By David Henry Hwang


Originally Produced by the Center Theatre Group / Mark Taper Forum in Los Angeles, May 10, 2007

Produced in Atlanta by DramaTech Theatre (Georgia Tech) November 8, 2019


A semi-autobiographical play, this is David Henry Hwang’s account of the brou-haha surrounding the casting of a British actor in “yellow face” in the American production of Miss Saigon.  At least that’s how it starts.  By play’s end, “DHH” (the character) has taken on the anti-Asian “purges” following the Wen Ho Lee affair and his own inherent racist blind sides.  A funny, moving, and self-deprecating examination of the creation of a play, the one we are in fact reading now.





By Doug Wright


Originally Produced by New York Theatre Workshop in New York City  November 3, 1995

Produced in Atlanta by Horizon Theatre in 1999

Produced in Atlanta by Mixed Revues at 7 Stages August 22, 2013


A “Grand Guignol” spectacle of the battle of wills (and morals) between the Marquis de Sade and a self-righteous religious man, set in a mental asylum against the background of France’s “Reign of Terror.” This is compellingly readable script and play focused on moral hypocrisy and over-the-top theatrical blood and gore.  Hardly historically accurate, it is nevertheless a powerful work that cannot fail to disturb.  What do YOU find offensive?  What does that reveal about YOUR darker impulses?  (Full disclosure, I was lighting designer for the 2013 Mixed Revues production, so I have the technical means to shine a (colorfully gelled) spotlight on my own “dark impulses.”  And yes, I DID re-read the fresh script this week, just to refresh – sans notes and cues – my memory of the piece.)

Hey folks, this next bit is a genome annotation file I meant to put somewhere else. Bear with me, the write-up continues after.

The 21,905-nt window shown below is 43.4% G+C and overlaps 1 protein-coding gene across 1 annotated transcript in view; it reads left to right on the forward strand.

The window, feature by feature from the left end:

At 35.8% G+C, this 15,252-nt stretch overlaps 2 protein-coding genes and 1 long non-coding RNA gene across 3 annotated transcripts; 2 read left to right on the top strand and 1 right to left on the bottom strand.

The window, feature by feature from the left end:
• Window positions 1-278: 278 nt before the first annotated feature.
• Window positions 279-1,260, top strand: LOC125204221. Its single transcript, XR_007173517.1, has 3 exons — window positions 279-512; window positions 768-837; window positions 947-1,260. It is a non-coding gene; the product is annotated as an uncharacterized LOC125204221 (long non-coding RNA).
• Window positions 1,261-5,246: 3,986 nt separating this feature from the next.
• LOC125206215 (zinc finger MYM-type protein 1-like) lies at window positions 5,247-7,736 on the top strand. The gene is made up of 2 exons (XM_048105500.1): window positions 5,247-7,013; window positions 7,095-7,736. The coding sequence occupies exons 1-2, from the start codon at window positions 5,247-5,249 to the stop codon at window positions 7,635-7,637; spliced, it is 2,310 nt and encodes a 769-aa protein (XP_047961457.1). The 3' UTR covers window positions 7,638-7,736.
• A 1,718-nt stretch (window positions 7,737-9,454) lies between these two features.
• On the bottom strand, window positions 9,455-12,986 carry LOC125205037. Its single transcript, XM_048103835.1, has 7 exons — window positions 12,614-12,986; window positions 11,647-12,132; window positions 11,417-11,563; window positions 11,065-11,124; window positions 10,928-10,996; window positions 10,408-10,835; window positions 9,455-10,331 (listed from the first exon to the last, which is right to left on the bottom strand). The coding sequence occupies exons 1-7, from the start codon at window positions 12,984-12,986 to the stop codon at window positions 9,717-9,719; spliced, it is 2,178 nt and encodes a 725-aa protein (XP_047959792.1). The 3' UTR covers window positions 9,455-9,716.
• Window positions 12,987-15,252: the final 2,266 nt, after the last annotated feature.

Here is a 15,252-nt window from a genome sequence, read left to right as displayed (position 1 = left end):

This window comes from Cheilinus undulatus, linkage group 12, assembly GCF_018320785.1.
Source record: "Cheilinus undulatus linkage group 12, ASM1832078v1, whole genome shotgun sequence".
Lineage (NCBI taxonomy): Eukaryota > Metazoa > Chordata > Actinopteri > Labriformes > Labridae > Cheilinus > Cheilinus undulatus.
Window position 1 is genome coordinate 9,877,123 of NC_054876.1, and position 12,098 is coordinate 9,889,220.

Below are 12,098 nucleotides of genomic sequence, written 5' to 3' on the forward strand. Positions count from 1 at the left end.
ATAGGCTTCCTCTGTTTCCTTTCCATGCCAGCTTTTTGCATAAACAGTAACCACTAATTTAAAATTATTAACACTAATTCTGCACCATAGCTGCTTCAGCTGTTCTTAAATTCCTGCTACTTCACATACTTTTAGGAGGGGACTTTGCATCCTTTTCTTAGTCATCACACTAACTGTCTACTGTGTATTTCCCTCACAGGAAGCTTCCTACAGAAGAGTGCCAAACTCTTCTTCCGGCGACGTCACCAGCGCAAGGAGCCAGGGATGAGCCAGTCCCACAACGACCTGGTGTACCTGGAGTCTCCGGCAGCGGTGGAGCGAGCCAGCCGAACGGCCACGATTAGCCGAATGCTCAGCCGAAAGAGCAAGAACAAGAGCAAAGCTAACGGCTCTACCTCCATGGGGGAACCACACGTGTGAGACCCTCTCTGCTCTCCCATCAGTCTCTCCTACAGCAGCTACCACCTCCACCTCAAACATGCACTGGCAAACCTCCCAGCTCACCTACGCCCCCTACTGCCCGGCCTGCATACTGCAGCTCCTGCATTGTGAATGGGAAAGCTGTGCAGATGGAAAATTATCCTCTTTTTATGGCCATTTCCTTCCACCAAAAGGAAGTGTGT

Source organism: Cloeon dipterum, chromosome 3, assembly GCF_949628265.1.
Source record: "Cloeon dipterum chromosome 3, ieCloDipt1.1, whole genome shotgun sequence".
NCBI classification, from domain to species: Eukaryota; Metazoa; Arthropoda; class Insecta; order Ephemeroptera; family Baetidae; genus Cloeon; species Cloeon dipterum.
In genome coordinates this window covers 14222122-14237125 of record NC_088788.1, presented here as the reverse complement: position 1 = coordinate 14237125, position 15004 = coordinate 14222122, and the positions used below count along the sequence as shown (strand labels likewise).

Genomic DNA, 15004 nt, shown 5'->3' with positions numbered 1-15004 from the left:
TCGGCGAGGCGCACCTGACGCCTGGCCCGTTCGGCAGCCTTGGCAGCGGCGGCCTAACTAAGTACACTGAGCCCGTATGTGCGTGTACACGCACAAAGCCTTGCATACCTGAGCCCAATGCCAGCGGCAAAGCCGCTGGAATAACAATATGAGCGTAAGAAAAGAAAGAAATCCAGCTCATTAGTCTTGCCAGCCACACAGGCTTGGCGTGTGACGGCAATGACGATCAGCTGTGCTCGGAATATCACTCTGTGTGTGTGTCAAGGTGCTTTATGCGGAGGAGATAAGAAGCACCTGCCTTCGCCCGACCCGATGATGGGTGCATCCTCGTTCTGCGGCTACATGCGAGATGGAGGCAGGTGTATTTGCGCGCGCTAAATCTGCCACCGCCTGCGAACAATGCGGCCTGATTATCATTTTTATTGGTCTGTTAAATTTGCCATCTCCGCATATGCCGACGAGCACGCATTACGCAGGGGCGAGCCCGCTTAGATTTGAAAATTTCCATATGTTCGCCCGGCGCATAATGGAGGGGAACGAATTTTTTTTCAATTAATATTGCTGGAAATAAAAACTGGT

By Lucas Hnath


Originally Produced by Soho Rep New York City May 10, 2013


Tonight, Walt and his brother Roy are going to read you a screenplay he wrote.  It’s about his dream of building a city in the center of Florida.  It’s about his legacy (why WON’T his daughter name her son after him?)  It’s about a man with power powerless against his declining health.  That he prevailed in his conflict with the State of Florida is a tribute to his acumen and his determination.  That this 9-year-old play resonates even more today (thank you Governor ***********) is a tribute to Mr. Hnath’s skill and terse dialogue.  Who wants to do a public reading of this one?  And how did Disney’s lawyers let it fly?


I hope you get a chance to check out any (or all) of these plays and hope you find them as satisfying to read as I did.  Better yet, I hope they create a desire to see them live on stage!   I will be back SOON with thumbnails of the new quarter’s group of plays, curated by Jocelyn Bioh (and including her adaptation of Merry Wives, currently viewable on PBS Passport).


In the meantime, here is a link to set up your own subscription:



    --  Brad Rudy  (    #DramatistsPlayService    #LucasHnath)